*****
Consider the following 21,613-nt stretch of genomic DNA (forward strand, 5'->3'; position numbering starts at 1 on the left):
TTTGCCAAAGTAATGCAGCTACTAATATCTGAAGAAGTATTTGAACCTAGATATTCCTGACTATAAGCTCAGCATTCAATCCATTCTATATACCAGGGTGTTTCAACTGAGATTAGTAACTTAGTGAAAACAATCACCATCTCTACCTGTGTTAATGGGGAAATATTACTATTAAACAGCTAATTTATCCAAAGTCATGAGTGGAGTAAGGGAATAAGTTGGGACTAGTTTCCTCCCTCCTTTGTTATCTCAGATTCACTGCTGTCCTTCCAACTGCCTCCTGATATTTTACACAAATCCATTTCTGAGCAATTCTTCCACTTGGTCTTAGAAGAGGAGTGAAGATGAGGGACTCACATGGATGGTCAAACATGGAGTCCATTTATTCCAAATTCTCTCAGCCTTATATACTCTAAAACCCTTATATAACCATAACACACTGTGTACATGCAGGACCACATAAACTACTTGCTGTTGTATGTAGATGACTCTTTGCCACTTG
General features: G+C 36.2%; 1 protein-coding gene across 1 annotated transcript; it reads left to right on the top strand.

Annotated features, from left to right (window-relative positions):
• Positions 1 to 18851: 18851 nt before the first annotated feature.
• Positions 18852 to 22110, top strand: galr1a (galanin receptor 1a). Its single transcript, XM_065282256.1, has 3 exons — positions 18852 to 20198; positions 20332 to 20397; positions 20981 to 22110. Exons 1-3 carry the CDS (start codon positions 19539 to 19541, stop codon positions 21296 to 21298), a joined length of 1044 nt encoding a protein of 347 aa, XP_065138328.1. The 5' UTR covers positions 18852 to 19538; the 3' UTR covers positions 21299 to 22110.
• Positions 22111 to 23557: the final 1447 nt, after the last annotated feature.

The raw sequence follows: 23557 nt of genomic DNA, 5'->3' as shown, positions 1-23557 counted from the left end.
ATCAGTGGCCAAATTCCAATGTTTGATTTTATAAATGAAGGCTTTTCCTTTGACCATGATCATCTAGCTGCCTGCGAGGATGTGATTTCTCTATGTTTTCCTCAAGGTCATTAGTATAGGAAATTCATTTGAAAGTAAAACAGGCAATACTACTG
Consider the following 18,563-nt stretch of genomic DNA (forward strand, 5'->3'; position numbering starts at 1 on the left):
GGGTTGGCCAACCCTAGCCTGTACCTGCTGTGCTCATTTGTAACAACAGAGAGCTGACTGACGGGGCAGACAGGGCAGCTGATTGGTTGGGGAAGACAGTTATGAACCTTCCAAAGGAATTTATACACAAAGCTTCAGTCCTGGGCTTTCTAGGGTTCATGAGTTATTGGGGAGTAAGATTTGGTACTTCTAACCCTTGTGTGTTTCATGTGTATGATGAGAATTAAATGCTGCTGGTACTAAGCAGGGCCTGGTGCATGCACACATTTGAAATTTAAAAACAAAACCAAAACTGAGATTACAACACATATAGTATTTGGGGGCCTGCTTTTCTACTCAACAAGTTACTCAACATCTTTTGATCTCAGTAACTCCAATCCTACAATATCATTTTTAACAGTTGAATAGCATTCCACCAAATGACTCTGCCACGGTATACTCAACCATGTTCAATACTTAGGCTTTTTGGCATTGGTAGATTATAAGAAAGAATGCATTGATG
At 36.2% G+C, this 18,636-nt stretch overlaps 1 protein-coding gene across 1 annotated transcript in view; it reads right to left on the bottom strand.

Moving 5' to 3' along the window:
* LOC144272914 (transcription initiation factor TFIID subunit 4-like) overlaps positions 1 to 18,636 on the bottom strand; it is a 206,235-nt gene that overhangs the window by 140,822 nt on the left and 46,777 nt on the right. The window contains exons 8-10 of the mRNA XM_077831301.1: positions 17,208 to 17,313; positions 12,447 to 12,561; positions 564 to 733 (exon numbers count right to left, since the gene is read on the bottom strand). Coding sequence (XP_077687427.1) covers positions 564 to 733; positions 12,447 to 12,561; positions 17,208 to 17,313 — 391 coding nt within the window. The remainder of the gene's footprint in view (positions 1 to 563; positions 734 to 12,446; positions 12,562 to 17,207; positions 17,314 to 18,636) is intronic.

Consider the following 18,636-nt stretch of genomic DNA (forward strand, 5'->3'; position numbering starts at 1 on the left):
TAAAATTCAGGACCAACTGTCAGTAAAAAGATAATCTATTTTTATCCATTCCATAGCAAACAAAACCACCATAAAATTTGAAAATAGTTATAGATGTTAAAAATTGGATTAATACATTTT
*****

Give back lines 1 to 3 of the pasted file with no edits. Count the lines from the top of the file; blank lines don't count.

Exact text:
Consider the following 21,613-nt stretch of genomic DNA (forward strand, 5'->3'; position numbering starts at 1 on the left):
TTTGCCAAAGTAATGCAGCTACTAATATCTGAAGAAGTATTTGAACCTAGATATTCCTGACTATAAGCTCAGCATTCAATCCATTCTATATACCAGGGTGTTTCAACTGAGATTAGTAACTTAGTGAAAACAATCACCATCTCTACCTGTGTTAATGGGGAAATATTACTATTAAACAGCTAATTTATCCAAAGTCATGAGTGGAGTAAGGGAATAAGTTGGGACTAGTTTCCTCCCTCCTTTGTTATCTCAGATTCACTGCTGTCCTTCCAACTGCCTCCTGATATTTTACACAAATCCATTTCTGAGCAATTCTTCCACTTGGTCTTAGAAGAGGAGTGAAGATGAGGGACTCACATGGATGGTCAAACATGGAGTCCATTTATTCCAAATTCTCTCAGCCTTATATACTCTAAAACCCTTATATAACCATAACACACTGTGTACATGCAGGACCACATAAACTACTTGCTGTTGTATGTAGATGACTCTTTGCCACTTG
General features: G+C 36.2%; 1 protein-coding gene across 1 annotated transcript; it reads left to right on the top strand.